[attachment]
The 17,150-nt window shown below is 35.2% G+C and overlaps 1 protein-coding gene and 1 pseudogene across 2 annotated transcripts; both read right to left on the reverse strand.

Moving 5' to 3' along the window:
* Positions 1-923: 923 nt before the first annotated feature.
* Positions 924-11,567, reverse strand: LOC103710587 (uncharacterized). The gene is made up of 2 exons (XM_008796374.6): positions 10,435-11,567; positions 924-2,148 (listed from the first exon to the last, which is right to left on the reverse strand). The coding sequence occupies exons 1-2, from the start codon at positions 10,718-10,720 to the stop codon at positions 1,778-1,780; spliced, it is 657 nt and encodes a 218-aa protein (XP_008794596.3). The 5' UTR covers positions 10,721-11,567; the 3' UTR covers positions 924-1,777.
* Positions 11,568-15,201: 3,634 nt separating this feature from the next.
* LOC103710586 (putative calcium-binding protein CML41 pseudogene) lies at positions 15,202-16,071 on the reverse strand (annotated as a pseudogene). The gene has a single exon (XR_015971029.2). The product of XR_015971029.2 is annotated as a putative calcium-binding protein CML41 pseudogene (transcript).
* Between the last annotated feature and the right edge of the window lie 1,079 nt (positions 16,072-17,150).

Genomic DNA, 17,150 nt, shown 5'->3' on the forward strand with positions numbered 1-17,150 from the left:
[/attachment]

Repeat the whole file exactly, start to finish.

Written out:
The 17,150-nt window shown below is 35.2% G+C and overlaps 1 protein-coding gene and 1 pseudogene across 2 annotated transcripts; both read right to left on the reverse strand.

Moving 5' to 3' along the window:
* Positions 1-923: 923 nt before the first annotated feature.
* Positions 924-11,567, reverse strand: LOC103710587 (uncharacterized). The gene is made up of 2 exons (XM_008796374.6): positions 10,435-11,567; positions 924-2,148 (listed from the first exon to the last, which is right to left on the reverse strand). The coding sequence occupies exons 1-2, from the start codon at positions 10,718-10,720 to the stop codon at positions 1,778-1,780; spliced, it is 657 nt and encodes a 218-aa protein (XP_008794596.3). The 5' UTR covers positions 10,721-11,567; the 3' UTR covers positions 924-1,777.
* Positions 11,568-15,201: 3,634 nt separating this feature from the next.
* LOC103710586 (putative calcium-binding protein CML41 pseudogene) lies at positions 15,202-16,071 on the reverse strand (annotated as a pseudogene). The gene has a single exon (XR_015971029.2). The product of XR_015971029.2 is annotated as a putative calcium-binding protein CML41 pseudogene (transcript).
* Between the last annotated feature and the right edge of the window lie 1,079 nt (positions 16,072-17,150).

Genomic DNA, 17,150 nt, shown 5'->3' on the forward strand with positions numbered 1-17,150 from the left: